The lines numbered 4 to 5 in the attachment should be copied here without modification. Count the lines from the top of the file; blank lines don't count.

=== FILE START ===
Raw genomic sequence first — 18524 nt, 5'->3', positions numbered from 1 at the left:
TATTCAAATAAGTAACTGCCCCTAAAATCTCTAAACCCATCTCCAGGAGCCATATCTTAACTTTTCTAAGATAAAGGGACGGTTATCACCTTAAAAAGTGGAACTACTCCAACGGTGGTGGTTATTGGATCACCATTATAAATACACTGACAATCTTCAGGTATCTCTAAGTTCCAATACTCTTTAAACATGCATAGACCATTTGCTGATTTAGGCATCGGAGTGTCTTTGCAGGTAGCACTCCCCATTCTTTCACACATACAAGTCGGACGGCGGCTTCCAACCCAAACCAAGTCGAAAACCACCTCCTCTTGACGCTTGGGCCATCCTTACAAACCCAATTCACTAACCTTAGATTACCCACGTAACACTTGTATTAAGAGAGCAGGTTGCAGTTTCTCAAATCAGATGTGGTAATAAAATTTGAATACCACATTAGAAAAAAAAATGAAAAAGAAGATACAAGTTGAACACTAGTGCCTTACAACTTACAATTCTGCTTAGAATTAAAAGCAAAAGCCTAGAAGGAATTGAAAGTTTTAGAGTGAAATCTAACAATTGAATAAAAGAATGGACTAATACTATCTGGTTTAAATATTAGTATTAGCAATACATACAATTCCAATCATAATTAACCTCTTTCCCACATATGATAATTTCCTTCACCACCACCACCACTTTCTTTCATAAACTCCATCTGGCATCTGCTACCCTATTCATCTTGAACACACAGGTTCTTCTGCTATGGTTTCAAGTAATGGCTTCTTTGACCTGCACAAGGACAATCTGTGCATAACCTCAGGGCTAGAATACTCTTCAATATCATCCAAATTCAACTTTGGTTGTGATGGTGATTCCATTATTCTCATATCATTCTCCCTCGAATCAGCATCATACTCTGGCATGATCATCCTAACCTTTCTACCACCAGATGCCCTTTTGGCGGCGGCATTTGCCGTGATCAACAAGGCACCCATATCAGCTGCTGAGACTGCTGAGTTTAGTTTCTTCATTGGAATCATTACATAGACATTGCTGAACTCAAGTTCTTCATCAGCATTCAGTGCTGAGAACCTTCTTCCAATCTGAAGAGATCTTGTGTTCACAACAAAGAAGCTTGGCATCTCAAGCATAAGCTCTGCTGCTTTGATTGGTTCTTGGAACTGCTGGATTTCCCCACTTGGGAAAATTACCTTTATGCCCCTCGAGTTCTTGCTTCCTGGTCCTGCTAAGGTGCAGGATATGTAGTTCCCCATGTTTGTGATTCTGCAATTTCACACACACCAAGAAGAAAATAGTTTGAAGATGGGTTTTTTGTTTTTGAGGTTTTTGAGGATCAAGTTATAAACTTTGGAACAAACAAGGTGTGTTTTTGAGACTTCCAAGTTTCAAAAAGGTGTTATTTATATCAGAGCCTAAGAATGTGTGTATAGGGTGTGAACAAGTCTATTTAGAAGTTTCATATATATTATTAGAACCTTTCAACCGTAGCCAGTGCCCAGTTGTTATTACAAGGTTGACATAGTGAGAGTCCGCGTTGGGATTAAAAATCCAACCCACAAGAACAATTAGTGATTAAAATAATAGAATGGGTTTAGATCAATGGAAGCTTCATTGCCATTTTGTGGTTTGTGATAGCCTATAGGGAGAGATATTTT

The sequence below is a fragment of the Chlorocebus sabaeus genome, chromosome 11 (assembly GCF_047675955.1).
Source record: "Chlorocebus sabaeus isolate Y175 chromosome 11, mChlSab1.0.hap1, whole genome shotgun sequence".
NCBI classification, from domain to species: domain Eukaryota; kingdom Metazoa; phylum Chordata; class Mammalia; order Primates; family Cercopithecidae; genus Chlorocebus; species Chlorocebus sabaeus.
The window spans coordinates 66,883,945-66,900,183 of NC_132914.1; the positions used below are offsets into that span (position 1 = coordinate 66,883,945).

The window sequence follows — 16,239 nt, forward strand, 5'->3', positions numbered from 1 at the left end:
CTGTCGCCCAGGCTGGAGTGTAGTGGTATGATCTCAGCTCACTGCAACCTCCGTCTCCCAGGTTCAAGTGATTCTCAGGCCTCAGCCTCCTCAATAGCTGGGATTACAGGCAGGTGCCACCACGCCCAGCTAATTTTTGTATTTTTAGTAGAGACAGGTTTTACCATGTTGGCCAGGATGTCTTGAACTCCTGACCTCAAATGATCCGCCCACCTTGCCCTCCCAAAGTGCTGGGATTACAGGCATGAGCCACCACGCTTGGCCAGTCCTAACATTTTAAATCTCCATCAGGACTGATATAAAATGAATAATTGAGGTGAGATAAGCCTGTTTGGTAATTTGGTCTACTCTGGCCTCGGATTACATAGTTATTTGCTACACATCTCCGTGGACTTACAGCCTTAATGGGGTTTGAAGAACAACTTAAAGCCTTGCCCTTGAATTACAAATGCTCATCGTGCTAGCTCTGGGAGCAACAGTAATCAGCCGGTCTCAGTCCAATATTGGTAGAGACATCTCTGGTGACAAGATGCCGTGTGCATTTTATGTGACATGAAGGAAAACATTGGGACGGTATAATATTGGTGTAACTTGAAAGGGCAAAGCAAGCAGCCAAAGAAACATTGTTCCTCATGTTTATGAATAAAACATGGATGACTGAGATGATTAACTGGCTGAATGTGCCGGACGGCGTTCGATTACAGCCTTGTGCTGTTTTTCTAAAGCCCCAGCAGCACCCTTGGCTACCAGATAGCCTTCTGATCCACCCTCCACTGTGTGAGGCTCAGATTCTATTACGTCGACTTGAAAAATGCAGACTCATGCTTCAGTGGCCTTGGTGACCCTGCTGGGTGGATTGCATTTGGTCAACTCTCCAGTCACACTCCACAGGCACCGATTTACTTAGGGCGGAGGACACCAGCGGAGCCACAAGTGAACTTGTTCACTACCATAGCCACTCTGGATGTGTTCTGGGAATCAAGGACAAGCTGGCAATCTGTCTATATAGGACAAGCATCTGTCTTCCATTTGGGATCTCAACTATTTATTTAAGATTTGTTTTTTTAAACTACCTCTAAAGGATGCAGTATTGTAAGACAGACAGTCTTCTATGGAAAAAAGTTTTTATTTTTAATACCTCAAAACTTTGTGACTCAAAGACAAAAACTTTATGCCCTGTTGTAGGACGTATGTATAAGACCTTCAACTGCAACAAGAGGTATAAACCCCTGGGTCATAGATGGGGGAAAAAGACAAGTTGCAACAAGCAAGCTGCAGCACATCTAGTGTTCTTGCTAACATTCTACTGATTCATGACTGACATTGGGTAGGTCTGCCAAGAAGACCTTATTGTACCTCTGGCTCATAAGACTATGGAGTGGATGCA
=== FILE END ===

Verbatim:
Source record: "Chlorocebus sabaeus isolate Y175 chromosome 11, mChlSab1.0.hap1, whole genome shotgun sequence".
NCBI classification, from domain to species: domain Eukaryota; kingdom Metazoa; phylum Chordata; class Mammalia; order Primates; family Cercopithecidae; genus Chlorocebus; species Chlorocebus sabaeus.